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we ourselves cannot find one) that we may be able to bear it*
3. We may learn from the conduct of our Lord under this great trial, that when temptations assail us we are not to parley or to reason with them, to hesitate and deliberate whether we shall give way to them or not, but must at once repel them with firmness and with vigour, and oppose to the dictates of our passions the plain and positive commands of God in his holy word. We must say resolutely to the tempter, as our Lord did, “ Get thee hence, Satanti," and he will instantly flee from us as he did from him.
4. It is a most solid consolation to us under such contests as these, that if we honestly exert our utmost efforts to vanquish the enemies of our salvation, most humbly and devoutly soliciting at the same time the influences of divine grace to aid our weak endeavours, the unavoidable errors and imperfections of our nature will not be ascribed to us, nor will God be extreme to mark every thing that is done amiss; for we shall not be judged by one who has no feeling of our infirmities, but by ane
# 1 Cor. x. 13. + Matth. iv. 10.
who knows and who pities them, who was himself in all things tempted like as we are, yet without sin*, and who will therefore make all due allowances for our involuntary failings, though none for our wilful transgressions.
5. And lastly, in the various allurements presented to our Lord, we see but too faithful a picture of those we are to expect ourselves in our progress through life. Our Lord's temptations were as we have seen sensual gratifications, incitements to vanity and ostentation, and the charms of wealth, power, rank, and splendour. All these will in the different stages of our existence successively rise up to seduce us, to oppose our progress to heaven, and bring us into captivity to sin and misery. Pleasure, interest, business, honour, glory, fame, all the follies and all the corruptions of the world, will each in their turn assail our feeble nature ; and through tliese we must manfully fight our way to the great end we have in view. But the difficulty and the pain of this contest will be considerably lessened by a resolute and vigorous exertion of our powers and our resources at our first setting out in * Heb. iv. 15. vi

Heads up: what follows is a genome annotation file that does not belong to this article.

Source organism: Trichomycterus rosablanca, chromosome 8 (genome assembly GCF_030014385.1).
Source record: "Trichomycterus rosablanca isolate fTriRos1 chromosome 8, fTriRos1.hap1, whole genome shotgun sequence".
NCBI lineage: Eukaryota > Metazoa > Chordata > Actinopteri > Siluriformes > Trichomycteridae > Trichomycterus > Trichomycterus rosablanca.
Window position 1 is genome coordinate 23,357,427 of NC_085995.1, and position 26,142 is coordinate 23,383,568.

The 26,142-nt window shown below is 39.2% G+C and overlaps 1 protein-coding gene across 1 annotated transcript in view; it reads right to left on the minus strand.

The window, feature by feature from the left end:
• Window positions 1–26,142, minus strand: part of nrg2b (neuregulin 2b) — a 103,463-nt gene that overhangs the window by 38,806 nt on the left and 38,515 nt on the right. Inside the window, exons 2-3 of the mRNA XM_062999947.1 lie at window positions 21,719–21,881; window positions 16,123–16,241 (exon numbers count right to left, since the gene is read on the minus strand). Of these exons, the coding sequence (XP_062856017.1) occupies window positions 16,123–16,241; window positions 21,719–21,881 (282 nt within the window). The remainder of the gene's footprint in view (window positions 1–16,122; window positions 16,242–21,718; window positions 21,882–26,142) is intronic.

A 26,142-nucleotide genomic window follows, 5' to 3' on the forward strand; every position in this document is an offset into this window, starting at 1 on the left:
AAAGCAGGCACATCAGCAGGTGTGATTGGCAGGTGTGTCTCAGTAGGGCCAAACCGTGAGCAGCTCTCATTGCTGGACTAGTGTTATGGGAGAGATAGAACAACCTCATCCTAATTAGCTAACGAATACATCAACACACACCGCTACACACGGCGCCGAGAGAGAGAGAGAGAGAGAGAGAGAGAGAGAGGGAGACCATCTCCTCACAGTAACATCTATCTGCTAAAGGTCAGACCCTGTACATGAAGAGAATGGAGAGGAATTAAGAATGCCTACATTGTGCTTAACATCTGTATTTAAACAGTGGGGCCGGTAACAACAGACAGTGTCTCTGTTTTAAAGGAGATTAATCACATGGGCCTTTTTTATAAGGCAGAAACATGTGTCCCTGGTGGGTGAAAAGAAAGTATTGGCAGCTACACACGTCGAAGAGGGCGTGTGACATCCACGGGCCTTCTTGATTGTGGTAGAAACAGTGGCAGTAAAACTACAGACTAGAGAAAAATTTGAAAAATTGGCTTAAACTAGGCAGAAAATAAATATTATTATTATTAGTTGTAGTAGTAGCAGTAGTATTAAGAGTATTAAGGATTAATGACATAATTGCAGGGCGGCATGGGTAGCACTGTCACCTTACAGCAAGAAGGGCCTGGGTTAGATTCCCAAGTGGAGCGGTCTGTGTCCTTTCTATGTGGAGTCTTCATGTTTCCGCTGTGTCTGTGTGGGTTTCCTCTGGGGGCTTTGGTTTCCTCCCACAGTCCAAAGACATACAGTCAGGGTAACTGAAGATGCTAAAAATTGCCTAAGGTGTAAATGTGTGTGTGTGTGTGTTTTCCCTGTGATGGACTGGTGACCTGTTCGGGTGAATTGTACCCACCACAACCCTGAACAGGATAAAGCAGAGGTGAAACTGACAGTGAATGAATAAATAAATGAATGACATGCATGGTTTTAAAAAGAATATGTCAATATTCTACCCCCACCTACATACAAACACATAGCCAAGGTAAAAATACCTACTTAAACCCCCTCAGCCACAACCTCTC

IV. life. It was immediately after his baptism, and at the very beginning of his ministry, that our Lord was exposed to all the power and all the artifices of the devil, and completely triumphing over both, effectually secured himself from all future attempts of that implacable enemy. In the same manner it is on our first setting out in life, that we are to look for the most violent assaults from our passions within, and from the world and the prince of it without. And if we strenuously resist those enemies of ous salvation that present themselves to us at that most critical and dangerous period, all the rest that follow in our maturer age will be an easy conquest. On him who in the beginning of life has preserved himself unspotted from the world, all its subsequent attractions and allurements, all its magnificence, wealth, and splendour, will make little or no impression. A mind that has been long habituated to discipline and self-government amidst far more powerful temptations, will have nothing to apprehend from such assailants as these. But after all, our great secu, rity is assistance from above, which will never be denied to those who fervently apply for it,
And with the power of divine grace to support us, with the example of our Lord in the wilderness to animate us, and an eternity of happiness to reward us, what is there that can shake our constancy or corrupt our fidelity ? .
Set yourselves then without delay to acquire an early habit of strict self-government, and an early intercourse with your heavenly protector and comforter. Let it be your first care to establish the sovereignty of reason and the empire of grace over your soul, and you will soon find it no difficulty to repel the most powerful temptations. “ Watch ye, stand fast in the faith ; quit yourselves like men; be strong *," be resolute, be patient; look frequently up to the prize that is set before you, lest you be weary and faint in your minds. Consider that every pleasure you sacrifice to your duty here, will be placed to your credit and encrease your happiness hereafter. The conflict with your passions will grow less irksome every day. A few years (with some of you perhaps a very few) will put an entire end to it; and you will then, to your unspeakable * 1 Cor. xvi. 13.
comfort, comfort, be enabled to cry out with St. Paul, “ I have fought a good fight, I have finished my course, I have kept the faith. Henceforth there is laid up for me a crown of righteousness, which the Lord, the righteous Judge, shall give me in that day *."